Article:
November 6, 2013

Psalm 28

O Lord, save Thy people and bless Thine inheritance!

To Thee, O Lord, I call;
 my rock, be not deaf to me,
 lest, if Thou be silent to me,
 I become like those who go down to the Pit.
Hear the voice of my supplication,
 as I cry to Thee for help, as I lift up my hands
 towards Thy most holy sanctuary. (Psalm 28: 9,1-2)

This psalm is the inspiration for the famous Orthodox hymn, “O Lord, save Thy people,” the troparion of the Cross.

Myrrhbearers Card
Card from Holy Myrrhbearers Monastery

O Lord, save Thy people,
and bless Thine inheritance!
Grant victory to the Orthodox Christians
over their adversaries,
and by virtue of Thy cross,
preserve Thy habitation.

This was the “national anthem” of Byzantium (and then Russia) and originally petitioned God to grant the Emperor victory in war “over the barbarians.” Tchaikovsky used it as background to his 1812 Overture, recalling Russia’s victory over Napoleon. Today the hymn is often spiritualized and “adversaries” are understood as the passions, or sinful, wicked and demonic forces. But in places where Christians are actively persecuted the adversaries are still seen in very concrete and personal terms. As one Middle Eastern priest once told me, “We have a real King and we have real enemies.” 

On the Feast of the Elevation of the Cross (September 14) this troparion is sung repeatedly as the Third Antiphon, alternating with verses from Psalm 99 (98).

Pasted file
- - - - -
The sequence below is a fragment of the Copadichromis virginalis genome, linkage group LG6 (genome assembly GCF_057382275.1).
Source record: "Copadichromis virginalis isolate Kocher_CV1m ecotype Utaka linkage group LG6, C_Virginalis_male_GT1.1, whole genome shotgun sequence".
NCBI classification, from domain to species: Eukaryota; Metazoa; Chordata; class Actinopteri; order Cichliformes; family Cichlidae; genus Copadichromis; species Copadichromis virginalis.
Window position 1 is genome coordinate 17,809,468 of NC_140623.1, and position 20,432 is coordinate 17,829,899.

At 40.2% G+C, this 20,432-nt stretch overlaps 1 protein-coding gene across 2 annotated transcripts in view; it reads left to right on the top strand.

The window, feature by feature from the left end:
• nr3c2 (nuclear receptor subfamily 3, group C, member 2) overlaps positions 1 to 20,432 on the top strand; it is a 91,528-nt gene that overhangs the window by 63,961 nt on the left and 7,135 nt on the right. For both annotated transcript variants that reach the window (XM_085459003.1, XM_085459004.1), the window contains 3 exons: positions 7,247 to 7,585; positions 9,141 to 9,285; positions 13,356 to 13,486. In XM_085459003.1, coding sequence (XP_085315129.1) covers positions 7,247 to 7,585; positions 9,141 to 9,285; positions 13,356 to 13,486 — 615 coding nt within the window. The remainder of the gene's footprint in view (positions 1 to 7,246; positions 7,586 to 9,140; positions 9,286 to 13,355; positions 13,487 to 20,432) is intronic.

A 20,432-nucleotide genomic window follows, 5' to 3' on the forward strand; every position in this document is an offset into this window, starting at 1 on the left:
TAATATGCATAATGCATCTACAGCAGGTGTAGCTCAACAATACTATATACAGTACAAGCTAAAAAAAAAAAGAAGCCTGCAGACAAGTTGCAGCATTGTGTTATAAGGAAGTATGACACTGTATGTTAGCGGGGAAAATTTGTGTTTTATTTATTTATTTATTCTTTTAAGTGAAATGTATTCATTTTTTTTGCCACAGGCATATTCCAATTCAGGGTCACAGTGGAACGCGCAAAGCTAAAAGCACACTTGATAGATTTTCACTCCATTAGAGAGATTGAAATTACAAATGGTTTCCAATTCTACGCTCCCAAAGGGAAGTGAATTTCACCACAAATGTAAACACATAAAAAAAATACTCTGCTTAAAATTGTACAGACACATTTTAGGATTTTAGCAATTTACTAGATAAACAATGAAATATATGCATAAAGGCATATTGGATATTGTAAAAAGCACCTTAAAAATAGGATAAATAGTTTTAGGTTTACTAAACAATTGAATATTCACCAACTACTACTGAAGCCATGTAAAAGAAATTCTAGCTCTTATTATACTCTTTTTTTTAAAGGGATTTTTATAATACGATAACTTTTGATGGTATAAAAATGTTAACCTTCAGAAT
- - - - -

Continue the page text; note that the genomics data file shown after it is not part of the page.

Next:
The Lord reigns; let the people tremble!
He sits enthroned upon the Cherubim; let the earth quake!
The Lord is great in Zion; he is exalted over all the peoples!
Bow down in worship to the Lord in His holy court.
Extol the Lord our God; worship at His footstool, for it is holy!

The Hymn of the Cross is about all of us together as the people of God. But our communal prayer is rooted in the personal connection we each have with the Lord. And so this psalm, which ends with “O Lord, save Thy people,” begins with a personal cry from the heart, that God will hear my distress and respond in a way that I can sense He is listening.

“O Lord Save Thy People” (Choir of Danilov Monastery, Moscow)”

Metropolitan Philip of Poltava and Mirgorod

Today the Chancery staff will host Metropolitan Philip of Poltava and Mirgorod for lunch and a tour of the Chancery and Archives. He is in the United States representing Metropolitan Volodimir of Kiev (Ukrainian Orthodox Church, Moscow Patriarchate) at the 75th anniversary celebrations for Saint Vladimir’s Seminary.